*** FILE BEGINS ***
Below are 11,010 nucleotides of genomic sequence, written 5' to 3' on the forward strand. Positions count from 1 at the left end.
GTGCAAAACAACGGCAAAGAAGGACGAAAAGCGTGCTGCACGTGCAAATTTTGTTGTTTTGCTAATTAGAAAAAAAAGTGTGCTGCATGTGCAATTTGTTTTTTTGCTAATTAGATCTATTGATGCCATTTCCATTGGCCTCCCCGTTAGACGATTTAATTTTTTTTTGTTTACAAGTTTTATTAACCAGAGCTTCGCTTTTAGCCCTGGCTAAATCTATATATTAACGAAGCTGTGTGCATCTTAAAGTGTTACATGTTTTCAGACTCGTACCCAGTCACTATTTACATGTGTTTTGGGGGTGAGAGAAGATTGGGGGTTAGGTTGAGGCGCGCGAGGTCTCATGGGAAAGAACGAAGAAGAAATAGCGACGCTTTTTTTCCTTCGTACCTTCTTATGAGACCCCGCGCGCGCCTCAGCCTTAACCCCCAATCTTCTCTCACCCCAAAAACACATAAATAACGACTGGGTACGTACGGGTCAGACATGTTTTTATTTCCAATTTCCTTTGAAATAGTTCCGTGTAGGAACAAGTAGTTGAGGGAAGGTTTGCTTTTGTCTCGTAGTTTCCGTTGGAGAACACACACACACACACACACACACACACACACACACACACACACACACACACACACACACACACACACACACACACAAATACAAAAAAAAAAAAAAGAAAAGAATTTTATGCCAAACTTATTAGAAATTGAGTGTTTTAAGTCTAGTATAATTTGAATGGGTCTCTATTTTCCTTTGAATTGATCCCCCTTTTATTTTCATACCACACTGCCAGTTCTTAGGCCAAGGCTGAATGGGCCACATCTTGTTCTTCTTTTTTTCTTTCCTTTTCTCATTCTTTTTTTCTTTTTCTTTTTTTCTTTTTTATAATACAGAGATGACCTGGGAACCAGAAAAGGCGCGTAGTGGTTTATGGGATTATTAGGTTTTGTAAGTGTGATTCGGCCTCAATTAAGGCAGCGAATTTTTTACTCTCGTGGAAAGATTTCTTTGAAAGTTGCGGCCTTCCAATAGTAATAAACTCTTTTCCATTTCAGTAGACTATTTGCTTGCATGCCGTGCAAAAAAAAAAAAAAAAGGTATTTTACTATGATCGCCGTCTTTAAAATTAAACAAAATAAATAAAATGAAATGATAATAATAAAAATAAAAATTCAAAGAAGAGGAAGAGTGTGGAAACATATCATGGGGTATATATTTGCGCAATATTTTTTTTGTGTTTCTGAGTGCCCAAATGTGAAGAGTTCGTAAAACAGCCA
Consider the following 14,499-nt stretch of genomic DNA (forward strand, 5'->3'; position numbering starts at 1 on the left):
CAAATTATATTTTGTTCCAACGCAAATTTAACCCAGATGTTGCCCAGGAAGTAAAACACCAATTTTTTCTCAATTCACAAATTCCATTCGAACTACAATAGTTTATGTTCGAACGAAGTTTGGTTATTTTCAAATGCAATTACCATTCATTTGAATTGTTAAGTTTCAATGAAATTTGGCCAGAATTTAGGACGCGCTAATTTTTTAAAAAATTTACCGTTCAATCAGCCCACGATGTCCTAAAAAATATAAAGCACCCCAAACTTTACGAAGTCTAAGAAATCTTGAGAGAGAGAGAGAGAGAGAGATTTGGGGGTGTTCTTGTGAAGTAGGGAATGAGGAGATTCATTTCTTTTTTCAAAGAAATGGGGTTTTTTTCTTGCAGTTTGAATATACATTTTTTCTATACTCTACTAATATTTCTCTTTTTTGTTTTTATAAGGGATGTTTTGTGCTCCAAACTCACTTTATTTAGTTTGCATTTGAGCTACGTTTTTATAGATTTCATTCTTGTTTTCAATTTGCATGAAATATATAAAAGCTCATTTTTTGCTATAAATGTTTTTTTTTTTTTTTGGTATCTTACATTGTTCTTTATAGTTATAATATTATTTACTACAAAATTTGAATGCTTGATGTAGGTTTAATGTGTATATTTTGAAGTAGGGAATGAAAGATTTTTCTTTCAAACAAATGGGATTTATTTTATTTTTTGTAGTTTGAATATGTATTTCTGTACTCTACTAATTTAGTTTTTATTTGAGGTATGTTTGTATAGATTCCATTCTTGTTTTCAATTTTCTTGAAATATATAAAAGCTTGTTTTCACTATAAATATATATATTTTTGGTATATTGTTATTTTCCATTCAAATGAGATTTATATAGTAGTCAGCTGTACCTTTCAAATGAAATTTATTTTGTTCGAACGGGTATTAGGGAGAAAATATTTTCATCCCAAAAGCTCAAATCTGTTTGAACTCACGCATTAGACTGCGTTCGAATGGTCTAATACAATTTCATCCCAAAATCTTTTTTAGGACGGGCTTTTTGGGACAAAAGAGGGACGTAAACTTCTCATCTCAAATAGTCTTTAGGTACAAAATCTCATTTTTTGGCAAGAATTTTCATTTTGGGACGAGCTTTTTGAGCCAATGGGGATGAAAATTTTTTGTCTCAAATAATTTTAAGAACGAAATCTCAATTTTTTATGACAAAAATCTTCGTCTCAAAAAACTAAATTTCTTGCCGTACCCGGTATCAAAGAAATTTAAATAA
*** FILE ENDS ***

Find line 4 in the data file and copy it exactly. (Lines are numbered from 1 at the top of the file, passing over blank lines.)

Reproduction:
CAAATTATATTTTGTTCCAACGCAAATTTAACCCAGATGTTGCCCAGGAAGTAAAACACCAATTTTTTCTCAATTCACAAATTCCATTCGAACTACAATAGTTTATGTTCGAACGAAGTTTGGTTATTTTCAAATGCAATTACCATTCATTTGAATTGTTAAGTTTCAATGAAATTTGGCCAGAATTTAGGACGCGCTAATTTTTTAAAAAATTTACCGTTCAATCAGCCCACGATGTCCTAAAAAATATAAAGCACCCCAAACTTTACGAAGTCTAAGAAATCTTGAGAGAGAGAGAGAGAGAGAGATTTGGGGGTGTTCTTGTGAAGTAGGGAATGAGGAGATTCATTTCTTTTTTCAAAGAAATGGGGTTTTTTTCTTGCAGTTTGAATATACATTTTTTCTATACTCTACTAATATTTCTCTTTTTTGTTTTTATAAGGGATGTTTTGTGCTCCAAACTCACTTTATTTAGTTTGCATTTGAGCTACGTTTTTATAGATTTCATTCTTGTTTTCAATTTGCATGAAATATATAAAAGCTCATTTTTTGCTATAAATGTTTTTTTTTTTTTTTGGTATCTTACATTGTTCTTTATAGTTATAATATTATTTACTACAAAATTTGAATGCTTGATGTAGGTTTAATGTGTATATTTTGAAGTAGGGAATGAAAGATTTTTCTTTCAAACAAATGGGATTTATTTTATTTTTTGTAGTTTGAATATGTATTTCTGTACTCTACTAATTTAGTTTTTATTTGAGGTATGTTTGTATAGATTCCATTCTTGTTTTCAATTTTCTTGAAATATATAAAAGCTTGTTTTCACTATAAATATATATATTTTTGGTATATTGTTATTTTCCATTCAAATGAGATTTATATAGTAGTCAGCTGTACCTTTCAAATGAAATTTATTTTGTTCGAACGGGTATTAGGGAGAAAATATTTTCATCCCAAAAGCTCAAATCTGTTTGAACTCACGCATTAGACTGCGTTCGAATGGTCTAATACAATTTCATCCCAAAATCTTTTTTAGGACGGGCTTTTTGGGACAAAAGAGGGACGTAAACTTCTCATCTCAAATAGTCTTTAGGTACAAAATCTCATTTTTTGGCAAGAATTTTCATTTTGGGACGAGCTTTTTGAGCCAATGGGGATGAAAATTTTTTGTCTCAAATAATTTTAAGAACGAAATCTCAATTTTTTATGACAAAAATCTTCGTCTCAAAAAACTAAATTTCTTGCCGTACCCGGTATCAAAGAAATTTAAATAA